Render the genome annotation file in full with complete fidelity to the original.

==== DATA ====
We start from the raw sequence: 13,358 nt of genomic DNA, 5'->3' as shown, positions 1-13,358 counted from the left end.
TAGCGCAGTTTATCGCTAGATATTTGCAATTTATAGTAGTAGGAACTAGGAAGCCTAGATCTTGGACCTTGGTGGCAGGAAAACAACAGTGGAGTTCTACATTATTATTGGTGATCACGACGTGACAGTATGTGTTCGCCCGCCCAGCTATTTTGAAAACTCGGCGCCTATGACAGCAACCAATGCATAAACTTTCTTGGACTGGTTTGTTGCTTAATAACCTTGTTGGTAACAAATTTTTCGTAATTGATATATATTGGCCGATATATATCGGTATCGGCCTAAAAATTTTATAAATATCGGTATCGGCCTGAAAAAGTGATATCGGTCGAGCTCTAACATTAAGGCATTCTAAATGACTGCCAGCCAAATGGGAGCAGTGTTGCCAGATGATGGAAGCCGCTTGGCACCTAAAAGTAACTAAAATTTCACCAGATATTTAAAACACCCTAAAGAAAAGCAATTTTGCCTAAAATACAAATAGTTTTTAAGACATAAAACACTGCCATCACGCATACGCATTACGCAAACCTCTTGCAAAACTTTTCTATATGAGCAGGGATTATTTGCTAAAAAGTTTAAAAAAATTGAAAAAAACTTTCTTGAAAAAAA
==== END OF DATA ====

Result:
We start from the raw sequence: 13,358 nt of genomic DNA, 5'->3' as shown, positions 1-13,358 counted from the left end.
TAGCGCAGTTTATCGCTAGATATTTGCAATTTATAGTAGTAGGAACTAGGAAGCCTAGATCTTGGACCTTGGTGGCAGGAAAACAACAGTGGAGTTCTACATTATTATTGGTGATCACGACGTGACAGTATGTGTTCGCCCGCCCAGCTATTTTGAAAACTCGGCGCCTATGACAGCAACCAATGCATAAACTTTCTTGGACTGGTTTGTTGCTTAATAACCTTGTTGGTAACAAATTTTTCGTAATTGATATATATTGGCCGATATATATCGGTATCGGCCTAAAAATTTTATAAATATCGGTATCGGCCTGAAAAAGTGATATCGGTCGAGCTCTAACATTAAGGCATTCTAAATGACTGCCAGCCAAATGGGAGCAGTGTTGCCAGATGATGGAAGCCGCTTGGCACCTAAAAGTAACTAAAATTTCACCAGATATTTAAAACACCCTAAAGAAAAGCAATTTTGCCTAAAATACAAATAGTTTTTAAGACATAAAACACTGCCATCACGCATACGCATTACGCAAACCTCTTGCAAAACTTTTCTATATGAGCAGGGATTATTTGCTAAAAAGTTTAAAAAAATTGAAAAAAACTTTCTTGAAAAAAA